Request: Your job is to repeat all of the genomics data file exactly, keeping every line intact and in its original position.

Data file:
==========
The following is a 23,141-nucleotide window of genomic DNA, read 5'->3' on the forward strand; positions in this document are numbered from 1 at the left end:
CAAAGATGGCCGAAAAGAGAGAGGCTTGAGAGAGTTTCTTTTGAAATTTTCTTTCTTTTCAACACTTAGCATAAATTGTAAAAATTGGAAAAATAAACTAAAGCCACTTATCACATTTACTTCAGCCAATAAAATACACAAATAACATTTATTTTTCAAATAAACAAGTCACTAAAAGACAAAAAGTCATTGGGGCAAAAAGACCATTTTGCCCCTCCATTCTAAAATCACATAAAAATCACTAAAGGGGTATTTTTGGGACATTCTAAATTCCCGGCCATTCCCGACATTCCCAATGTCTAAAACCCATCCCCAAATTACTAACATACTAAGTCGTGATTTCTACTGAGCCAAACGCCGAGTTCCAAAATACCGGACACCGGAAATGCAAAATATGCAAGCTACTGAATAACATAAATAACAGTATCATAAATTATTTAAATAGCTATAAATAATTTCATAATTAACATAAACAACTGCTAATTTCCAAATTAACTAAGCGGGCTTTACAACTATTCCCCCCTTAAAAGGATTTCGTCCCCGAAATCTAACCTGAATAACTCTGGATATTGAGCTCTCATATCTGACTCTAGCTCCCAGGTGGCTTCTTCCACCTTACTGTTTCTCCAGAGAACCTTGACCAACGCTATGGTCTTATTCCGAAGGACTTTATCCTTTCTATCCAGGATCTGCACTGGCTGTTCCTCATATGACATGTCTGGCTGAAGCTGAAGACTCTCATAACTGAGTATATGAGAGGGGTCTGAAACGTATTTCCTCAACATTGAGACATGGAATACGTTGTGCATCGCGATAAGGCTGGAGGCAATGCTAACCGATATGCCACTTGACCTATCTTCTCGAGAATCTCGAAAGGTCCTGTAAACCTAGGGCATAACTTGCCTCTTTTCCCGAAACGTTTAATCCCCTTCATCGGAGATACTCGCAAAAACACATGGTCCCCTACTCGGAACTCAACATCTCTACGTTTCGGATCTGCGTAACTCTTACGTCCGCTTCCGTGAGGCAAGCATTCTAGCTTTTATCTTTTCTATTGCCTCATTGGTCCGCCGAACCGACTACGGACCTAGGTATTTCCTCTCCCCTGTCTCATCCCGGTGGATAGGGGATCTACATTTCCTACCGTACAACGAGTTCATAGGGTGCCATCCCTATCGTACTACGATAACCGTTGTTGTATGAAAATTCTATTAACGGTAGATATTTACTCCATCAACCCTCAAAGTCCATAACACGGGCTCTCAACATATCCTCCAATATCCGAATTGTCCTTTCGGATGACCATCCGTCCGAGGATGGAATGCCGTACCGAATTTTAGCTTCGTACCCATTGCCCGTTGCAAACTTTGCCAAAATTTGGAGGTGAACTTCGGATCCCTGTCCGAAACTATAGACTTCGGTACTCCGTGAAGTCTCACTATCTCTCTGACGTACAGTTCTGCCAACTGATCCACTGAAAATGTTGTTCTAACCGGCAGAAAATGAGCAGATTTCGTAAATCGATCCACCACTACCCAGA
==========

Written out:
The following is a 23,141-nucleotide window of genomic DNA, read 5'->3' on the forward strand; positions in this document are numbered from 1 at the left end:
CAAAGATGGCCGAAAAGAGAGAGGCTTGAGAGAGTTTCTTTTGAAATTTTCTTTCTTTTCAACACTTAGCATAAATTGTAAAAATTGGAAAAATAAACTAAAGCCACTTATCACATTTACTTCAGCCAATAAAATACACAAATAACATTTATTTTTCAAATAAACAAGTCACTAAAAGACAAAAAGTCATTGGGGCAAAAAGACCATTTTGCCCCTCCATTCTAAAATCACATAAAAATCACTAAAGGGGTATTTTTGGGACATTCTAAATTCCCGGCCATTCCCGACATTCCCAATGTCTAAAACCCATCCCCAAATTACTAACATACTAAGTCGTGATTTCTACTGAGCCAAACGCCGAGTTCCAAAATACCGGACACCGGAAATGCAAAATATGCAAGCTACTGAATAACATAAATAACAGTATCATAAATTATTTAAATAGCTATAAATAATTTCATAATTAACATAAACAACTGCTAATTTCCAAATTAACTAAGCGGGCTTTACAACTATTCCCCCCTTAAAAGGATTTCGTCCCCGAAATCTAACCTGAATAACTCTGGATATTGAGCTCTCATATCTGACTCTAGCTCCCAGGTGGCTTCTTCCACCTTACTGTTTCTCCAGAGAACCTTGACCAACGCTATGGTCTTATTCCGAAGGACTTTATCCTTTCTATCCAGGATCTGCACTGGCTGTTCCTCATATGACATGTCTGGCTGAAGCTGAAGACTCTCATAACTGAGTATATGAGAGGGGTCTGAAACGTATTTCCTCAACATTGAGACATGGAATACGTTGTGCATCGCGATAAGGCTGGAGGCAATGCTAACCGATATGCCACTTGACCTATCTTCTCGAGAATCTCGAAAGGTCCTGTAAACCTAGGGCATAACTTGCCTCTTTTCCCGAAACGTTTAATCCCCTTCATCGGAGATACTCGCAAAAACACATGGTCCCCTACTCGGAACTCAACATCTCTACGTTTCGGATCTGCGTAACTCTTACGTCCGCTTCCGTGAGGCAAGCATTCTAGCTTTTATCTTTTCTATTGCCTCATTGGTCCGCCGAACCGACTACGGACCTAGGTATTTCCTCTCCCCTGTCTCATCCCGGTGGATAGGGGATCTACATTTCCTACCGTACAACGAGTTCATAGGGTGCCATCCCTATCGTACTACGATAACCGTTGTTGTATGAAAATTCTATTAACGGTAGATATTTACTCCATCAACCCTCAAAGTCCATAACACGGGCTCTCAACATATCCTCCAATATCCGAATTGTCCTTTCGGATGACCATCCGTCCGAGGATGGAATGCCGTACCGAATTTTAGCTTCGTACCCATTGCCCGTTGCAAACTTTGCCAAAATTTGGAGGTGAACTTCGGATCCCTGTCCGAAACTATAGACTTCGGTACTCCGTGAAGTCTCACTATCTCTCTGACGTACAGTTCTGCCAACTGATCCACTGAAAATGTTGTTCTAACCGGCAGAAAATGAGCAGATTTCGTAAATCGATCCACCACTACCCAGA